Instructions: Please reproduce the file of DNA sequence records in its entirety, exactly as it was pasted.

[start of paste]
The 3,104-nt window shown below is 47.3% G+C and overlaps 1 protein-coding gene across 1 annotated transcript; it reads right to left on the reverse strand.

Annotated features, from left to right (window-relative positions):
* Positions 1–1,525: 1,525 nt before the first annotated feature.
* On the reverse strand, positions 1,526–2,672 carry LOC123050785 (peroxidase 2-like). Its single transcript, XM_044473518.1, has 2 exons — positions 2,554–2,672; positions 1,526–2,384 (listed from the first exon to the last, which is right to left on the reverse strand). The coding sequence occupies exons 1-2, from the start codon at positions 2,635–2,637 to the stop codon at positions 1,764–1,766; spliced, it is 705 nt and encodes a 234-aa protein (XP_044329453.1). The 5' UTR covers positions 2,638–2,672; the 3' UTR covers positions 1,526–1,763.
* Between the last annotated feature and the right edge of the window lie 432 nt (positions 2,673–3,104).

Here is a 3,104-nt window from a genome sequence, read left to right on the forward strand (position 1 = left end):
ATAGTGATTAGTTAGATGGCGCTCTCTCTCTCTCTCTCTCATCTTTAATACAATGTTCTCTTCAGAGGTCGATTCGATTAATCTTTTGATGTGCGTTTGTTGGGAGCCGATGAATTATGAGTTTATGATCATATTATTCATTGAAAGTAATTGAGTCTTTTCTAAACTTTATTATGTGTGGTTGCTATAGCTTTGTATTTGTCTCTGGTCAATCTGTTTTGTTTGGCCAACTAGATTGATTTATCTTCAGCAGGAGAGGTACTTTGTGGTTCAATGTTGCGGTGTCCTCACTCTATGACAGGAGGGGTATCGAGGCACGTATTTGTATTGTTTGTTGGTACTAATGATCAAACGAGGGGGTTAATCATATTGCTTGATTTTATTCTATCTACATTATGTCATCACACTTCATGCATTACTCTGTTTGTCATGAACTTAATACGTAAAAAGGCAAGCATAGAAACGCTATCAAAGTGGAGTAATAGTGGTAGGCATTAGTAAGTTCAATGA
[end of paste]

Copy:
The 3,104-nt window shown below is 47.3% G+C and overlaps 1 protein-coding gene across 1 annotated transcript; it reads right to left on the reverse strand.

Annotated features, from left to right (window-relative positions):
* Positions 1–1,525: 1,525 nt before the first annotated feature.
* On the reverse strand, positions 1,526–2,672 carry LOC123050785 (peroxidase 2-like). Its single transcript, XM_044473518.1, has 2 exons — positions 2,554–2,672; positions 1,526–2,384 (listed from the first exon to the last, which is right to left on the reverse strand). The coding sequence occupies exons 1-2, from the start codon at positions 2,635–2,637 to the stop codon at positions 1,764–1,766; spliced, it is 705 nt and encodes a 234-aa protein (XP_044329453.1). The 5' UTR covers positions 2,638–2,672; the 3' UTR covers positions 1,526–1,763.
* Between the last annotated feature and the right edge of the window lie 432 nt (positions 2,673–3,104).

Here is a 3,104-nt window from a genome sequence, read left to right on the forward strand (position 1 = left end):
ATAGTGATTAGTTAGATGGCGCTCTCTCTCTCTCTCTCTCATCTTTAATACAATGTTCTCTTCAGAGGTCGATTCGATTAATCTTTTGATGTGCGTTTGTTGGGAGCCGATGAATTATGAGTTTATGATCATATTATTCATTGAAAGTAATTGAGTCTTTTCTAAACTTTATTATGTGTGGTTGCTATAGCTTTGTATTTGTCTCTGGTCAATCTGTTTTGTTTGGCCAACTAGATTGATTTATCTTCAGCAGGAGAGGTACTTTGTGGTTCAATGTTGCGGTGTCCTCACTCTATGACAGGAGGGGTATCGAGGCACGTATTTGTATTGTTTGTTGGTACTAATGATCAAACGAGGGGGTTAATCATATTGCTTGATTTTATTCTATCTACATTATGTCATCACACTTCATGCATTACTCTGTTTGTCATGAACTTAATACGTAAAAAGGCAAGCATAGAAACGCTATCAAAGTGGAGTAATAGTGGTAGGCATTAGTAAGTTCAATGA